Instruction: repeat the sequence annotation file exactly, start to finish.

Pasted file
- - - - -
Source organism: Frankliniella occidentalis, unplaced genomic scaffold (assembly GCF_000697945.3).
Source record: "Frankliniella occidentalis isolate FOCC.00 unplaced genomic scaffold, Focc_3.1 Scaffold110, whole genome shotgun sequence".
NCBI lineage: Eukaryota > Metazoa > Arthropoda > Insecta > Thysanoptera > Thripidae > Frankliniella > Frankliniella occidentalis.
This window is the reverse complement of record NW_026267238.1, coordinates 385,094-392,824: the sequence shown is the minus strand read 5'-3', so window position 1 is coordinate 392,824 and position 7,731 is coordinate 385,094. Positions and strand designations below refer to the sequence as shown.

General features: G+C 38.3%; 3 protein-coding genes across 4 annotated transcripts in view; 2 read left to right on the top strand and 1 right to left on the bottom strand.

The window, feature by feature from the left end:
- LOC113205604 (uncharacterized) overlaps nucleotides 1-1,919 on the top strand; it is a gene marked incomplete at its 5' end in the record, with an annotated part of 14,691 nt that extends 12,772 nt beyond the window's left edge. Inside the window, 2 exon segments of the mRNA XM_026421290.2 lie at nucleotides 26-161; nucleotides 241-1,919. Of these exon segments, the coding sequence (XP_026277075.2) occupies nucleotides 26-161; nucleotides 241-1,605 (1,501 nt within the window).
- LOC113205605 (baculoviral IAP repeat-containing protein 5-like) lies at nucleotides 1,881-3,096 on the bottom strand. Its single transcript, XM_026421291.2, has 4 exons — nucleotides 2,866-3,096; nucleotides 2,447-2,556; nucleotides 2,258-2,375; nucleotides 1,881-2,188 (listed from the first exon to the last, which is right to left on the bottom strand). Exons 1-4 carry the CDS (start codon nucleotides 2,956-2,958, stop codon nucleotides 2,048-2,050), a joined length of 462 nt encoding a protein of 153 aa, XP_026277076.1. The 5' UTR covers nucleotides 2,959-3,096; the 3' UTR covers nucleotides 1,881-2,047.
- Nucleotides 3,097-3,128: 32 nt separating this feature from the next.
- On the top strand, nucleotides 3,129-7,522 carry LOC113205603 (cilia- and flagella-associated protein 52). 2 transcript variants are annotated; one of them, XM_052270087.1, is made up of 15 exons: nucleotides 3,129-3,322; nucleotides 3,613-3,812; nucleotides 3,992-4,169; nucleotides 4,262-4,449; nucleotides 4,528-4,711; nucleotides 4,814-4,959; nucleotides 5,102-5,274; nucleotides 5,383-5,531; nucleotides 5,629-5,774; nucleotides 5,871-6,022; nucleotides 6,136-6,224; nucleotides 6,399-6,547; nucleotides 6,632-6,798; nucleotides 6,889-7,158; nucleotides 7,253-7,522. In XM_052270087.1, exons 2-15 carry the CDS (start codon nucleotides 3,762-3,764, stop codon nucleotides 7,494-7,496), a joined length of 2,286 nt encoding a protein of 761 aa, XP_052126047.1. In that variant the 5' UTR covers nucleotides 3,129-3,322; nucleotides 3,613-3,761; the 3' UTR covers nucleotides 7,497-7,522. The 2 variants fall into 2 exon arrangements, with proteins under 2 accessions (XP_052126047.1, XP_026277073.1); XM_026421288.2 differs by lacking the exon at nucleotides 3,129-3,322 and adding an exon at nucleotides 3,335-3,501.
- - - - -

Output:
Source organism: Frankliniella occidentalis, unplaced genomic scaffold (assembly GCF_000697945.3).
Source record: "Frankliniella occidentalis isolate FOCC.00 unplaced genomic scaffold, Focc_3.1 Scaffold110, whole genome shotgun sequence".
NCBI lineage: Eukaryota > Metazoa > Arthropoda > Insecta > Thysanoptera > Thripidae > Frankliniella > Frankliniella occidentalis.
This window is the reverse complement of record NW_026267238.1, coordinates 385,094-392,824: the sequence shown is the minus strand read 5'-3', so window position 1 is coordinate 392,824 and position 7,731 is coordinate 385,094. Positions and strand designations below refer to the sequence as shown.

General features: G+C 38.3%; 3 protein-coding genes across 4 annotated transcripts in view; 2 read left to right on the top strand and 1 right to left on the bottom strand.

The window, feature by feature from the left end:
- LOC113205604 (uncharacterized) overlaps nucleotides 1-1,919 on the top strand; it is a gene marked incomplete at its 5' end in the record, with an annotated part of 14,691 nt that extends 12,772 nt beyond the window's left edge. Inside the window, 2 exon segments of the mRNA XM_026421290.2 lie at nucleotides 26-161; nucleotides 241-1,919. Of these exon segments, the coding sequence (XP_026277075.2) occupies nucleotides 26-161; nucleotides 241-1,605 (1,501 nt within the window).
- LOC113205605 (baculoviral IAP repeat-containing protein 5-like) lies at nucleotides 1,881-3,096 on the bottom strand. Its single transcript, XM_026421291.2, has 4 exons — nucleotides 2,866-3,096; nucleotides 2,447-2,556; nucleotides 2,258-2,375; nucleotides 1,881-2,188 (listed from the first exon to the last, which is right to left on the bottom strand). Exons 1-4 carry the CDS (start codon nucleotides 2,956-2,958, stop codon nucleotides 2,048-2,050), a joined length of 462 nt encoding a protein of 153 aa, XP_026277076.1. The 5' UTR covers nucleotides 2,959-3,096; the 3' UTR covers nucleotides 1,881-2,047.
- Nucleotides 3,097-3,128: 32 nt separating this feature from the next.
- On the top strand, nucleotides 3,129-7,522 carry LOC113205603 (cilia- and flagella-associated protein 52). 2 transcript variants are annotated; one of them, XM_052270087.1, is made up of 15 exons: nucleotides 3,129-3,322; nucleotides 3,613-3,812; nucleotides 3,992-4,169; nucleotides 4,262-4,449; nucleotides 4,528-4,711; nucleotides 4,814-4,959; nucleotides 5,102-5,274; nucleotides 5,383-5,531; nucleotides 5,629-5,774; nucleotides 5,871-6,022; nucleotides 6,136-6,224; nucleotides 6,399-6,547; nucleotides 6,632-6,798; nucleotides 6,889-7,158; nucleotides 7,253-7,522. In XM_052270087.1, exons 2-15 carry the CDS (start codon nucleotides 3,762-3,764, stop codon nucleotides 7,494-7,496), a joined length of 2,286 nt encoding a protein of 761 aa, XP_052126047.1. In that variant the 5' UTR covers nucleotides 3,129-3,322; nucleotides 3,613-3,761; the 3' UTR covers nucleotides 7,497-7,522. The 2 variants fall into 2 exon arrangements, with proteins under 2 accessions (XP_052126047.1, XP_026277073.1); XM_026421288.2 differs by lacking the exon at nucleotides 3,129-3,322 and adding an exon at nucleotides 3,335-3,501.